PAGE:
More to a handshake than meets the eye

Sniffing our hand after a handshake may allow us to detect chemical signals produced by others
09 March 2015

Interview with 

Idan Frumin, Weizmann Institute


The last time you greeted someone, did you shake their hand? Now a harder question - if you did shake hands, what did you do with your hand afterwards? You probably didn't realize it at the time but the likelihood is that you subconsciously brought it up to your face and sniffed your fingers. Using hidden cameras, Israel's Weizmann Institute researcher, Idan Frumin, has found that we humans effectively do the more socially acceptable equivalent of what two dogs do when they first meet.

Idan - People tend to sniff their own hands following a handshake. We first noticed that anecdotally. We just saw people do that after meeting new people and we set to find out if it's really something that we can describe as an effect. So, we devised a very simple experimental design that would allow us to film people without their knowing it and see if it is the case.

Chris - How did you actually do it then? Were you literally asking people to shake hands and then see what they did afterwards?

Idan - The design was very simple. We put people in a room without them knowing they are being filmed. After about 2 minutes, an experimenter went into the room and either shook or didn't shake their hands. The control, not shaking hands and the actual experiment was with shaking hands. We filmed them for an additional 2 minutes. We measured the time their hands spent near their noses, we focused on the right hand because this was the hand that was shaking but we also looked at the left hand which was not shaking. The results were a very substantial increase in the time that the right hand spent near the nose when there was a handshake.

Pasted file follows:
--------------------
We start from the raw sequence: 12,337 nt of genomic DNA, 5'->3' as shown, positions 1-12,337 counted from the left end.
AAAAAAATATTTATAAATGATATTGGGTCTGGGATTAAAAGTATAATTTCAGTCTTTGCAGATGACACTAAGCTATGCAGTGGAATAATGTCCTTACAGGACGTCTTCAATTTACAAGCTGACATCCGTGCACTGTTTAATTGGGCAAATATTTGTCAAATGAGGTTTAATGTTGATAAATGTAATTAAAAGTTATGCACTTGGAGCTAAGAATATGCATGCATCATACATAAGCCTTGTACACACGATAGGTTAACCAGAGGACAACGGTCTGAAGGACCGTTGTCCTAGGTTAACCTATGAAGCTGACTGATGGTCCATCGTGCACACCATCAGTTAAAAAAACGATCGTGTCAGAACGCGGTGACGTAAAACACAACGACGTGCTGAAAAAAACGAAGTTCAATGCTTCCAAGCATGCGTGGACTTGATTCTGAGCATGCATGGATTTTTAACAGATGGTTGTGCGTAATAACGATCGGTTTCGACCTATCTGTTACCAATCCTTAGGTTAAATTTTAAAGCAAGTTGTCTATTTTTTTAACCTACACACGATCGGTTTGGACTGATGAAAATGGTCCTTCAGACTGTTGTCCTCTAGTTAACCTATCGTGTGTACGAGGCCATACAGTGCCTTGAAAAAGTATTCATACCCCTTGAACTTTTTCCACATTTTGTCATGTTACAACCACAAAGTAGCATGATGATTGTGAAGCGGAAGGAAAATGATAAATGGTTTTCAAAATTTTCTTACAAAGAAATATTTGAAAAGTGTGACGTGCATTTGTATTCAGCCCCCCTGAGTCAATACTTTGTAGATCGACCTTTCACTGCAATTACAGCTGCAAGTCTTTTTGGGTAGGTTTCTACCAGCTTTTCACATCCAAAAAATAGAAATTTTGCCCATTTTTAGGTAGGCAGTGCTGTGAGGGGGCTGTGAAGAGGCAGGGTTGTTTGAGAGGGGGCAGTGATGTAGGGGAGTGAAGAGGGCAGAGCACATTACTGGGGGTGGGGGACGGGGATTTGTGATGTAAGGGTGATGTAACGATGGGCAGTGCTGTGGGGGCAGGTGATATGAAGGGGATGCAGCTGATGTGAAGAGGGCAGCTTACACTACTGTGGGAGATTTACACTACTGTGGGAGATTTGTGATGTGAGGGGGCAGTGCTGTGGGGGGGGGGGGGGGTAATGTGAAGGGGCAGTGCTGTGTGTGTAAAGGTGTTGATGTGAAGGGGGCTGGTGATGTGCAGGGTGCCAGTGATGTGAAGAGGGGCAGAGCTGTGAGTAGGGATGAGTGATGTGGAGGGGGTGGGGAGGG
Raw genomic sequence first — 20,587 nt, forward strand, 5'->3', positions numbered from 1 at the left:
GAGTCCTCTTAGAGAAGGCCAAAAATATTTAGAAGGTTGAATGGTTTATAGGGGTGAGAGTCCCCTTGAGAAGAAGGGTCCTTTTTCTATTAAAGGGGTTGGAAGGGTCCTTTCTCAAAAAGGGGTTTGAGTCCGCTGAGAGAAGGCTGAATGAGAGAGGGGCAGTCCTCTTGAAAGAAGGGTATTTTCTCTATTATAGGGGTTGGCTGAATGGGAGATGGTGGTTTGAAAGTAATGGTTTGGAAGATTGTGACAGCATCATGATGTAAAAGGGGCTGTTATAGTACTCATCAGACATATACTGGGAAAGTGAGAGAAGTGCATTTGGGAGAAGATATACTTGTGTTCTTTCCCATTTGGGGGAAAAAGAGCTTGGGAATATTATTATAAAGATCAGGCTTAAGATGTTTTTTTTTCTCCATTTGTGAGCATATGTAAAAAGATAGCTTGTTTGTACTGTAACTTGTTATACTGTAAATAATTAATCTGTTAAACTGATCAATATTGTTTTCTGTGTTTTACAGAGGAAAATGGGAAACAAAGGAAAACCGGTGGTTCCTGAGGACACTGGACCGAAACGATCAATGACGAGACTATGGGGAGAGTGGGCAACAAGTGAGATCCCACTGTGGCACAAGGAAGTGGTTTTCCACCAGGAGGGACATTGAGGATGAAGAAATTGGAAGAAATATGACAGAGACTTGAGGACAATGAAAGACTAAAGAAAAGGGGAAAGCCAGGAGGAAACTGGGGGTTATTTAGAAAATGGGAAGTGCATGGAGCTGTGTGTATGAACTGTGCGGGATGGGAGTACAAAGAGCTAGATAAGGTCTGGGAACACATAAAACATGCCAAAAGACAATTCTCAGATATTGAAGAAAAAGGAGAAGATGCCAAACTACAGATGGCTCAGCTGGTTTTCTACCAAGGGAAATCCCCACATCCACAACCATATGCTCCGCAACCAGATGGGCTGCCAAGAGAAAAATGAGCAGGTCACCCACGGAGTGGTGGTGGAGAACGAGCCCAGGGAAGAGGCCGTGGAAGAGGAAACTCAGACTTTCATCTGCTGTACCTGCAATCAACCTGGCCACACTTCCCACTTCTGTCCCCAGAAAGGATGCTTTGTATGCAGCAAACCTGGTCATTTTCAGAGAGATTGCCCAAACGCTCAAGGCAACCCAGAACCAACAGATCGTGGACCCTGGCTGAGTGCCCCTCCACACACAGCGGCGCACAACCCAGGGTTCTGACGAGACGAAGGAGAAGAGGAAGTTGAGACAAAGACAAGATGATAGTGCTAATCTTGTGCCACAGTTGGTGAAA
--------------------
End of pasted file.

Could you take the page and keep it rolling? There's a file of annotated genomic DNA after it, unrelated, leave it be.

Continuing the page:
Chris - Your interpretation of that would be that having shaken someone's hand, there's been a transfer of chemicals from the skin of one to the other. And therefore, if you give your hand a sniff, you're effectively sampling the chemical makeup, the chemical fingerprint, the odour profile of your opposite number.

Idan - Right. This is what we think and we also checked that. We actually measured if we can transfer chemicals from one person to another. We put gloves on an experimenter and shook their hands to see if something is left over from a handshake on this glove. And we saw that there are a host of chemicals that are transferred.

Chris - Is there evidence that when a person brings their hand to their nose they're actually sniffing their fingers? Could it not be that they're just rubbing their face or something?

Idan - This was one of our main concerns. To show that this is indeed something to do with the sense of smell, we measured that using a nasal cannula. It's basically a tube placed under the people's nose. We can measure the airflow using this instrument and we unequivocally saw that when their hand approached the nose, there is a great increase in airflow, meaning there was a sniff involved.

Chris - I don't know about you, Idan, but when I read your paper the first instinct I had was to immediately look down to see what I was doing with my hands and where they were. And I became conscious of every time after that I began to bring them close to my face. It's one of those awful things a bit like when you see someone yawn and you want to yawn, and someone says they're itching and you want to scratch. Are you now sort of obsessed with what you do with your hands?

Idan - Pretty much so, and I also observe that all the time. And it's very funny to see when we present that at conferences how people start to observe each other and themselves, and to see what they do with their hands after they shake hands. It's pretty amusing, yes.


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